- 7 million cancer patients in the US and Europe are tested annually for targeted oncology drugs designed to work best with their DNA
- But suboptimal testing practices mean that more than 156K of these miss out on potentially life-saving drugs
- False negatives, slow turnaround of results and substandard sample management are among the issues that lead to patients potentially missing out on the drugs they need, therefore impacting their chances of survival
- Pharmaceutical companies also losing out; up to $16.6 billion in revenues is missed because of suboptimal testing
Parsippany, NJ, Thursday 18 May 2017 – Diaceutics, the medtech company enabling better patient testing globally, today announces research results showing that more than 156,000 cancer patients in the US and Europe could be missing out on targeted life-saving drugs every year due to suboptimal diagnostic testing – therefore potentially affecting their chances of survival. Diaceutics has also found that substandard testing practices are causing pharmaceutical companies in the US and Europe to miss out on up to $16.6 billion in potential revenues annually.
Every year, 1.7 million cancer patients in the US and Europe undergo tests that determine whether or not there are precision drugs available that are likely to work better with their genetic makeup than more widely prescribed drugs. However, suboptimal testing practices – such as delayed reporting of test results, false negatives and sample management issues – mean that patients and pharmaceutical companies are missing out.
Diaceutics estimates that the figures are in fact much higher, as its data doesn’t take into account the number of patients that aren’t tested at all. The company’s research has found that even some four years after new diagnostic tests become available, just 50% of patients that may be eligible for precision drugs will have been tested by their physician. That, along with suboptimal testing practices, could be causing pharmaceutical companies to be missing out on up to $56 billion annually.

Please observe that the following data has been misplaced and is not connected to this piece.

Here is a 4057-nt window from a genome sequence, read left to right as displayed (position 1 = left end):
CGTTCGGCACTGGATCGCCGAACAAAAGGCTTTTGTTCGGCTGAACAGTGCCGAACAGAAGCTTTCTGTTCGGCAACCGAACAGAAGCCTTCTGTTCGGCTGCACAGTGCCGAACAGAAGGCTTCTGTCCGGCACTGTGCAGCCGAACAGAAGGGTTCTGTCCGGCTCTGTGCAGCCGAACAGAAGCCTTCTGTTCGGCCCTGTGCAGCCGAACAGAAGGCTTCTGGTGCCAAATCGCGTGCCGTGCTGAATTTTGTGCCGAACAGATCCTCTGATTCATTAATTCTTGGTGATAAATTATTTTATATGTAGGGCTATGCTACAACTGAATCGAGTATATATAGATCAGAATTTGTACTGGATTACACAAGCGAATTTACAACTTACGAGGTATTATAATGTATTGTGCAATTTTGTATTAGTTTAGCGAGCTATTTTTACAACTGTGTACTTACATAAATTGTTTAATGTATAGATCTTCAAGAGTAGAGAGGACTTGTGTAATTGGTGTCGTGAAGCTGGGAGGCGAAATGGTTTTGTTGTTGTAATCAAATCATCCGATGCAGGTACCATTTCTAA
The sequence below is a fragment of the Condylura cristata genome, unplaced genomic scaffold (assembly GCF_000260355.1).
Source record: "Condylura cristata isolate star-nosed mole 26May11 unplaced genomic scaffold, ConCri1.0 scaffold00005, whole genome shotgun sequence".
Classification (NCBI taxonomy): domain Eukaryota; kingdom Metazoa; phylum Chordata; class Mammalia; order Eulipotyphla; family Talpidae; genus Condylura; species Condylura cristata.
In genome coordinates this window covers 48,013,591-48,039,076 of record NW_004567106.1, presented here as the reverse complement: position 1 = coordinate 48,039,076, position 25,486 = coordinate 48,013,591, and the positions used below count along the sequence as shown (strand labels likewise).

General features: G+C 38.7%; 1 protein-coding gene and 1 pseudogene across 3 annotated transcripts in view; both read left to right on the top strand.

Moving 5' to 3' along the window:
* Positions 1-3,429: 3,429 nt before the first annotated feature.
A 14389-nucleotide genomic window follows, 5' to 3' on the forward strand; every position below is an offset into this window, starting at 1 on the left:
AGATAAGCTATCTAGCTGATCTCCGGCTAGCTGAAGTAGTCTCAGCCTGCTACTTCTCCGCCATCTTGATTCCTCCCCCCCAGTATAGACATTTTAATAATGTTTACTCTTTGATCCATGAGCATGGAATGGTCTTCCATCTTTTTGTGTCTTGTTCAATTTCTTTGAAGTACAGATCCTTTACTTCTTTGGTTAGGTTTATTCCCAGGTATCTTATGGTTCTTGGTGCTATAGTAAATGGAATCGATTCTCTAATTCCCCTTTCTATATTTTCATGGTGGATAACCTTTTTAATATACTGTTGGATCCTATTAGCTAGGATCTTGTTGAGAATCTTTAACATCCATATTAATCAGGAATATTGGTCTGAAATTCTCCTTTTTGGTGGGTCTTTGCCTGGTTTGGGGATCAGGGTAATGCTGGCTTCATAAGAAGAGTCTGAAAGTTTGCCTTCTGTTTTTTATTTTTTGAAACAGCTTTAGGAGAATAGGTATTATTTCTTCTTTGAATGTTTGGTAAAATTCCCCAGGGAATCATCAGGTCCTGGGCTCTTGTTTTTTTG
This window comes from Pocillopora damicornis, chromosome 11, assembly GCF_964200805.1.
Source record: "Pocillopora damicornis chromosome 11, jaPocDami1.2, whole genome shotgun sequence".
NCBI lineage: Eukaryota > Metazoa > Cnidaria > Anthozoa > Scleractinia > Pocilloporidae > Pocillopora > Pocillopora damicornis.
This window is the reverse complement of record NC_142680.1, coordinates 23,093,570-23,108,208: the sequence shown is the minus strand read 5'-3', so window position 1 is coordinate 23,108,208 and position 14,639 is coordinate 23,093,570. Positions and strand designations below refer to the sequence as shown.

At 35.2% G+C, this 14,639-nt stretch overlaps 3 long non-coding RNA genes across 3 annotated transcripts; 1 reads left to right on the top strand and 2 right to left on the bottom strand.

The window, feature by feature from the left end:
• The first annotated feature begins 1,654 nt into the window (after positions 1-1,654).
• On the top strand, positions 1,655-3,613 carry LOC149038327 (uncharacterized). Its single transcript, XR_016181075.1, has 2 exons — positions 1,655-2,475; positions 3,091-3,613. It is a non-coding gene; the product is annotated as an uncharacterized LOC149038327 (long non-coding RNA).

By providing pharmaceutical companies with valuable insights driven by patient testing data, Diaceutics helps them to reach more patients that need to be on specific – and often life-saving – drugs and roll out those drugs faster. The company’s data is gathered through partnerships with more than 230 laboratories that process diagnostic tests. Through its work, Diaceutics has so far helped with the planning and or launch of more than 200 drugs worldwide.
Peter Keeling, CEO, Diaceutics, said: “Precision medicine is already making a huge impact on people’s lives. However, due to questionable diagnostic test practices, patients are missing out on live-saving drugs, while pharmaceutical companies are missing out on the opportunity to reach those patients. Our real-world, real-time research is showing the gaps that exist today.
“Many of the oncology patients that are tested for precision drugs are seriously ill. Physicians therefore need to be able to see the results of those tests as soon as possible. However, novel tests often suffer from issues with sample management, high rates of false negatives and delayed turnaround times, which lead to patients missing out on the drugs they need and therefore potentially facing a much bleaker prognosis.
“Diaceutics is working to change this by bridging the gap between pharmaceutical companies and diagnostics. We work with hundreds of lab partners across the world, gathering and analyzing their patient testing data so that we can better understand testing practices. Labs are often severely constrained by ever-reducing reimbursement, yet our demands on them are increasing. Along with our pharma clients, we are working directly with labs to optimize testing. Our data and analytical insights also help pharmaceutical companies understand testing patterns and more effectively integrate proper diagnostic testing into patients’ treatment journeys.
“Medicine is going to become increasingly reliant on diagnostics in the future. In the next 48 months, some 300 new test-dependent drugs or indications will be brought to market. We therefore need to make sure that labs, pathologists, physicians and pharmaceutical companies are perfectly aligned to prepare for this change and ensure patients are receiving the targeted drugs that have the potential to save their lives.”